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China makes progress in fulfilling commitment on carbon emissions

(Xinhua)    14:35, April 17, 2015
File photo taken on Nov. 24, 2014 shows an outdated boiler demolished in Tangshan City, north China's Hebei Province. China's carbon emissions saw the largest drop in years as the nation furthers structural readjustment to improve growth quality. In the first half of 2014, China's carbon intensity was cut by about 5 percent, the largest drop in many years. Carbon dioxide emissions per unit of gross domestic product have dropped 28.56 percent by 2013 from the level of 2005, or a reduction of 2.5 billion tonnes of carbon dioxide emissions, according to the National Development and Reform Commission, the country's key economic planning body. The Chinese government has pledged a 40 percent to 45 percent reduction of carbon dioxide intensity by 2020 from the levels in 2005 and is committed to making every effort to achieve the target. (Xinhua/Yang Shiyao)

EDINBURGH, April 16 -- China is making concrete progress in fulfilling its pledge to peak carbon dioxide emissions by 2030 at the latest with its economy expanding at around 7 percent, experts on climate change said here Thursday.

"Data from the Global Carbon Project shows that China's carbon dioxide emission decreased by 17 percent from 2007 to 2012 (on) average," said Corinne Le Quere, director of the Tyndall Center for Climate Change Research at Britain's University of East Anglia, at a debate at the National Museum of Scotland in Edinburgh.

During the same period, statistics showed that the U.S. emission increased by 7 percent, while the emissions in the 28 member states of the European Union as a whole rose by 29 percent, while India's emission decreased by 8 percent.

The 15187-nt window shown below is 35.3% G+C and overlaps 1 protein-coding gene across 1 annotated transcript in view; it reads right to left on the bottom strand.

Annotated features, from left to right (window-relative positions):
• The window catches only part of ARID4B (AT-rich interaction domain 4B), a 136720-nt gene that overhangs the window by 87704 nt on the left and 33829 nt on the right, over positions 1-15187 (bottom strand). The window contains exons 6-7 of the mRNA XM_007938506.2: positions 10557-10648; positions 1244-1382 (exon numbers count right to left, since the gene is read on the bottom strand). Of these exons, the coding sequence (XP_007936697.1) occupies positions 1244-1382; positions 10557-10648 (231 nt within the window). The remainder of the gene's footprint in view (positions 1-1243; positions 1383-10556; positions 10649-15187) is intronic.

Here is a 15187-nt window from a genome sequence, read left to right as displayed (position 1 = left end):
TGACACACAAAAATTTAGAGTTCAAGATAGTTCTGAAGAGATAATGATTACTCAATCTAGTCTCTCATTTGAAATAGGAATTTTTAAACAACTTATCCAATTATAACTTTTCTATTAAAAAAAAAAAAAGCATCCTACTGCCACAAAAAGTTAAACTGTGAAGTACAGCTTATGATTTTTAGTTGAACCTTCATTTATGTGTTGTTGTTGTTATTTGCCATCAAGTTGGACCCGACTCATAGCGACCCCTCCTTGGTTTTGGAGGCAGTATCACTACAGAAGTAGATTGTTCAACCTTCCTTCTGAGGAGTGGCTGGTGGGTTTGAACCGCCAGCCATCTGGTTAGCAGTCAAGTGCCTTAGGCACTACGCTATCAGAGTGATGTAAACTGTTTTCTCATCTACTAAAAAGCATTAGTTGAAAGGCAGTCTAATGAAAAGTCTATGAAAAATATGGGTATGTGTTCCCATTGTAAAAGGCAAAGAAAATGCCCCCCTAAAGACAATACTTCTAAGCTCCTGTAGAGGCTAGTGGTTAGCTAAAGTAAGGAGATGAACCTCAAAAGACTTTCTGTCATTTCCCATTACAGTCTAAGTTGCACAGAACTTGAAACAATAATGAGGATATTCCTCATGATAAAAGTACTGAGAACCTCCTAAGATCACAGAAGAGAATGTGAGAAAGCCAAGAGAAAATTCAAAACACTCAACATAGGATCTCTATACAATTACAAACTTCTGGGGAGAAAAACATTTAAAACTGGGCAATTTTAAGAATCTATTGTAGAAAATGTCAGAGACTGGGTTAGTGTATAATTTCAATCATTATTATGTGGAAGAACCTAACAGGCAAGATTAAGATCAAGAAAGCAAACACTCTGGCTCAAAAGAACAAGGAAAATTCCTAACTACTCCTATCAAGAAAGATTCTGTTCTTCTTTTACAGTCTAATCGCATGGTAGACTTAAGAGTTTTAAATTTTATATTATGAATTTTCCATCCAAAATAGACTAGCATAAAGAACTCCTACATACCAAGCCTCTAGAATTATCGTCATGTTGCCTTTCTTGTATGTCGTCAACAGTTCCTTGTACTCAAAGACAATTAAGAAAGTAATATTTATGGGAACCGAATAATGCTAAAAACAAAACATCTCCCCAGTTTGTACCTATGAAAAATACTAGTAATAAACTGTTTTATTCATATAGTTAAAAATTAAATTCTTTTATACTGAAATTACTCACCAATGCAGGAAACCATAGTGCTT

"China's coal consumption fell in 2014, driven by its efforts to fight pollution, use energy more efficiently and deploy renewable(energy)," she said about the slowdown in global emissions in2014.

She emphasized that global warming affects everyone, but expressed optimism on solving the issue as the United Nations Intergovernmental Panel on Climate Change was scheduled to meet in Paris this December.

In response to a question from Xinhua, Le Quere emphasized the goals, targets and timeline to reduce carbon dioxide emissions as the priorities of the panel's agenda.

"I don't see major obstacles," said Le Quere, who is originally from Canada, stressing the two-way process for governments and people to tackle the problem of climate change.

For his part, Pierre-Alain Coffinier, the French consul general in Scotland, said the upcoming Paris conference on climate change will be the largest of its kind, with 196 countries set to sign a new global climate change agreement.

On the legally binding ability of the international agreement, Coffinier said the United States wants to achieve that, but it did not ratify. "China has its own justification," he said.

Coffinier stressed the methodology of achieving agreement first on goals, and then through diplomatic channels to solidify the agreement.

Tim Nuthall, spokesman for the European Climate Foundation in Brussels, said the challenge is building trust among countries to keep the issue of climate change "on track, rather than immediately achieving."

"The problem is solvable," he said, adding that countries such as China, the United States and India as well as some international celebrities have taken up the issue, and are stressing the role of policy and aspiration.

Stephen Belcher, head of the Meteorology Office Hadley Center, one of Britain's foremost climate change research centers, stressed that the Earth's resources are limited. He highlighted the importance of a sustainable environment and the equity between developing and developed worlds.

Titled "The Road to Paris," the debate was attended by around200 participants. It is one of the events of the Edinburgh International Science Festival, which runs from April 4 to April 19 and is themed "The Ideas Factory."

(For the latest China news, Please follow People's Daily on Twitter and Facebook)(Editor:Huang Jin,Yao Chun)

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